Today astronomers and geologists have accepted that impact processes are among the most common and fundamental mechanisms that have formed and shaped the Earth and our planetary system. Impacts and related developments have changed the Earth through geological time and have been key factors in the development of life on our planet. Thus the recognition of interplanetary collisions and the formation of impact craters on planetary surfaces as a fundamental geological process led to a new paradigm in terrestrial geology: The geological and biological evolution of Earth is not only influenced by internal or superficial geological processes, but also by external, highly energetic processes. Hypervelocity impacts have produced, on a time scale of minutes, deep scars in the Earth’s crust and mantle, which can be up to several thousand kilometers wide. There are certainly more craters on Earth than those known today, but the total number preserved on Earth is far less than the hundreds of thousands that would be expected from counting lunar impact craters. Unlike Earth, the unaltered ancient surface of the Moon has acted as a reliable recorder of impact processes in the inner solar system over the past 3 to 4 billion years.
The study of impact craters on Earth and the asteroids that formed them is an absolute prerequisite for the understanding of some of the most fundamental problems of Earth and planetary sciences. Mineralogical, petrographic, and geochemical methods have been used for many decades in the study of terrestrial meteorite impact craters. A clear hiatus in the history of impact-related studies was the realization that the K-T boundary bears unambiguous evidence for a large-scale catastrophic impact event (related to the formation of the 200-km-diameter Chicxulub impact structure, Mexico). Analyses of the K-T ejecta layers led to improved detection sensitivities for impact markers, allowing identification of smaller events and the study of their effects. Distal impact ejecta layers can be used to study a possible relationship between biotic changes and impact events, because it is possible to study such a relationship in the same outcrops, whereas correlation with radiometric ages of a distant impact structure is always associated with larger errors. Investigations of impact markers yield important information regarding the physical and chemical conditions of their formation, such as temperature, pressure, oxygen fugacity, and composition of the atmosphere. These data are necessary to understand the mechanisms of interaction of impact events with the environment and should ultimately lead to a better appreciation of the importance of impact events in the geological and biological evolution of the Earth. Understanding impact structures, their source objects, formation processes, and their consequences is of interest not only to astronomers and Earth and planetary scientists, but also to society in general.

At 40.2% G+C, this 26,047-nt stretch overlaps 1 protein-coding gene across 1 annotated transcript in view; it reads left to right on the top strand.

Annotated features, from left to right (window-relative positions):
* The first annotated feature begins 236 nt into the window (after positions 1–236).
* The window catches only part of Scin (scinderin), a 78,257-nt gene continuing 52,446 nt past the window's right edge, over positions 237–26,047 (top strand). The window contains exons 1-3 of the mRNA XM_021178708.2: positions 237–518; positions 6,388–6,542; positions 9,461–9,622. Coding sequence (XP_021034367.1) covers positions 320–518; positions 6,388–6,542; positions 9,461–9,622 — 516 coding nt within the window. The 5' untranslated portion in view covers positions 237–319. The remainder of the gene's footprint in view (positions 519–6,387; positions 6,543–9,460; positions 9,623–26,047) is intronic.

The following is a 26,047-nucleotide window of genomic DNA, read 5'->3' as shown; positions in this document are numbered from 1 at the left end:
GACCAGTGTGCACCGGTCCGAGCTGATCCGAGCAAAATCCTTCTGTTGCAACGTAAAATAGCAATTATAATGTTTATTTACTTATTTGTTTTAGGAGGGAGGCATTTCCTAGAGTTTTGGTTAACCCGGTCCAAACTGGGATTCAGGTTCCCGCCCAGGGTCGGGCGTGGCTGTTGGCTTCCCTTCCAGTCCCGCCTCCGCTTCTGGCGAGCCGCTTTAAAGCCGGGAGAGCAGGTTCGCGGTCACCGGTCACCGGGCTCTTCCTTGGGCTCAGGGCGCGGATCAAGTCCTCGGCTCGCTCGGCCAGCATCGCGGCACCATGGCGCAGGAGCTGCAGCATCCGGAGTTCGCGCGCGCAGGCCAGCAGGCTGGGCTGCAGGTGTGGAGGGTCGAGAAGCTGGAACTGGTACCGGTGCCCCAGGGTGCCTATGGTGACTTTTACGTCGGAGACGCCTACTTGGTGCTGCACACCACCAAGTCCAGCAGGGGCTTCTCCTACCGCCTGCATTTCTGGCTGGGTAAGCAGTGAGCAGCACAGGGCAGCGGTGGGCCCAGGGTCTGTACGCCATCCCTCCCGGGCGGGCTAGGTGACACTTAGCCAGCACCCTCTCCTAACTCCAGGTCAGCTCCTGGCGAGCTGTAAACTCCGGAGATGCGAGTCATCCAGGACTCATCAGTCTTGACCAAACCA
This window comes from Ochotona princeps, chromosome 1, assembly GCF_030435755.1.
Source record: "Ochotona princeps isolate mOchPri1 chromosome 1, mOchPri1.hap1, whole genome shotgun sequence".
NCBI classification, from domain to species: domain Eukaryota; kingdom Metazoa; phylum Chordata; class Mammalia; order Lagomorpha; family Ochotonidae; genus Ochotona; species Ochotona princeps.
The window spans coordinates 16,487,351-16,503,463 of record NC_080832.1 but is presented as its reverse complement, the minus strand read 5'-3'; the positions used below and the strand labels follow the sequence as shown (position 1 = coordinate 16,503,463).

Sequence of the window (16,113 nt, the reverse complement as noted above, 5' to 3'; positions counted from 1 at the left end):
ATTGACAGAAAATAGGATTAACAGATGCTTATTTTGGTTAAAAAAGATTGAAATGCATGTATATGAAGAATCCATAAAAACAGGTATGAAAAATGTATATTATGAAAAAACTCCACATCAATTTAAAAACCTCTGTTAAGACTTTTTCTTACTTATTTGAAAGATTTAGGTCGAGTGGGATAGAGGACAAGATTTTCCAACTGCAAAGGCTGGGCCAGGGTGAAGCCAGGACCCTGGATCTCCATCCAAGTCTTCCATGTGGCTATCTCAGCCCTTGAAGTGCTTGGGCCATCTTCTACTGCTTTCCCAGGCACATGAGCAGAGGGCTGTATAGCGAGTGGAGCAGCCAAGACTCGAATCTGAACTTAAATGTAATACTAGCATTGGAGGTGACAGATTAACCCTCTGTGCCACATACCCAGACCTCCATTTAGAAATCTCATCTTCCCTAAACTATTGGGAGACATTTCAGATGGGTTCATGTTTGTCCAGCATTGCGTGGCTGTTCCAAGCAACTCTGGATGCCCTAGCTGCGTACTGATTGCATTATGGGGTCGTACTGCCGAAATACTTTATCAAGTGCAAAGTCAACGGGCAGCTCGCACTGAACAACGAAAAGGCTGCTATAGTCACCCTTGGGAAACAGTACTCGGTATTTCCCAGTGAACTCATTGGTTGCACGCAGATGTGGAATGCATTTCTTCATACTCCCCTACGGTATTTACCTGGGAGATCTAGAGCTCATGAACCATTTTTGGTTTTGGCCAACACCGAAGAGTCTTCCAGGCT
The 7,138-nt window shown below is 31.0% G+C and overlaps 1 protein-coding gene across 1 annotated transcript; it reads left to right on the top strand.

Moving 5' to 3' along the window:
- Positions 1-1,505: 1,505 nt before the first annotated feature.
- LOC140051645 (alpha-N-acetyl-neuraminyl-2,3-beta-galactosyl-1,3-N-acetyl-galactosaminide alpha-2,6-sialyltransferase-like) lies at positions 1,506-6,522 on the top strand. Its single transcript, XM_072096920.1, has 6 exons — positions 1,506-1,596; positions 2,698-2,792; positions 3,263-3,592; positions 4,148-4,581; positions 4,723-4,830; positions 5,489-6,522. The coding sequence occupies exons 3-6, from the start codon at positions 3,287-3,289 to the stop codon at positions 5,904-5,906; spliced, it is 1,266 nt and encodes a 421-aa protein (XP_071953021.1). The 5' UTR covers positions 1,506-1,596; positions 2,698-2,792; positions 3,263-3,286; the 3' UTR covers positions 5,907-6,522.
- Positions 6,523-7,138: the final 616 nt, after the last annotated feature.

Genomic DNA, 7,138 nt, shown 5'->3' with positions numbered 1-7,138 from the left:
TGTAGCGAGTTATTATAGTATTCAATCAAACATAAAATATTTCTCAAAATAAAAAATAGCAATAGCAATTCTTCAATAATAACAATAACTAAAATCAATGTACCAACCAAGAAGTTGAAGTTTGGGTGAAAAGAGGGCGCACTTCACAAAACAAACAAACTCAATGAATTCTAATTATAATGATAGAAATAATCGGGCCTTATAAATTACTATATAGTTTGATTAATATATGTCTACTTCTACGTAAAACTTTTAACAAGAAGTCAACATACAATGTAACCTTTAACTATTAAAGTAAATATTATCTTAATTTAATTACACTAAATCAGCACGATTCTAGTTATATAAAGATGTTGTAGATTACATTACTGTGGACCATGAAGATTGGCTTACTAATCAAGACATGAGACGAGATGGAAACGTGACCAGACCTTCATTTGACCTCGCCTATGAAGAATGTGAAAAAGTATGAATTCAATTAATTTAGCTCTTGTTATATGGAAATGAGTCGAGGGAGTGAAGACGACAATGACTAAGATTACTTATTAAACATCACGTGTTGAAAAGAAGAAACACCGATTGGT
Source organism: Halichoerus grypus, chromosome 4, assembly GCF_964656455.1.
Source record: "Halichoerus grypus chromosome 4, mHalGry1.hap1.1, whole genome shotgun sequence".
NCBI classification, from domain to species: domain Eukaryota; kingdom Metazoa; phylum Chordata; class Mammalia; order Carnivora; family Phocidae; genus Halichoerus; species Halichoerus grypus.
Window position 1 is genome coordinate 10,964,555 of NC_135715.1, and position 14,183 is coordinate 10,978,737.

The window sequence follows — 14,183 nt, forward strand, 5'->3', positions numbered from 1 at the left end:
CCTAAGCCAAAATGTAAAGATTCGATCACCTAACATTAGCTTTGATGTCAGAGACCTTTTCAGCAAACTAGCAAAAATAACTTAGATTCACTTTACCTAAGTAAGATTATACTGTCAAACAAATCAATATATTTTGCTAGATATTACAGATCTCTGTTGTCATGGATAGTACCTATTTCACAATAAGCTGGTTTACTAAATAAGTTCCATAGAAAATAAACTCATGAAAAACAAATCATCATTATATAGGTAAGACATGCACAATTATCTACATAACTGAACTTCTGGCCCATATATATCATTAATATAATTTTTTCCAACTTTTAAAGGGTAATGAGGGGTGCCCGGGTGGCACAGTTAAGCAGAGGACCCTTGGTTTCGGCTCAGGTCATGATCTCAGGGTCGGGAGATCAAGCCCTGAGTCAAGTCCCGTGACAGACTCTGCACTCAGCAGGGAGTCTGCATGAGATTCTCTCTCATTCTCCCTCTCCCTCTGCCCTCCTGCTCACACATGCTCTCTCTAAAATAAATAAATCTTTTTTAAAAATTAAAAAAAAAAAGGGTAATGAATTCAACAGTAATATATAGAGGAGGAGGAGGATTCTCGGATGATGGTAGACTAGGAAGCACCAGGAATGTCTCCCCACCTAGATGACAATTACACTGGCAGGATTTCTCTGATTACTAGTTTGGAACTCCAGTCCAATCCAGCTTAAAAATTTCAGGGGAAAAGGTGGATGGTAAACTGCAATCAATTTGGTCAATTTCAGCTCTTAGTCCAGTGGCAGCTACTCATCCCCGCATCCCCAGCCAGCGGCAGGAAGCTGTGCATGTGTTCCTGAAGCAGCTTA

For more information on impact studies, see: Impactresearch
Speaker of the doctoral school (for scientific contact):
Prof. Dr. Christian KOEBERL
Department of Lithospheric Research
University of Vienna
Office: UZA II – Geozentrum, room 2C274
Contact for administrative and logistical questions:
Department of Lithospheric Research
University of Vienna
Office: UZA II – Geozentrum, room 2C276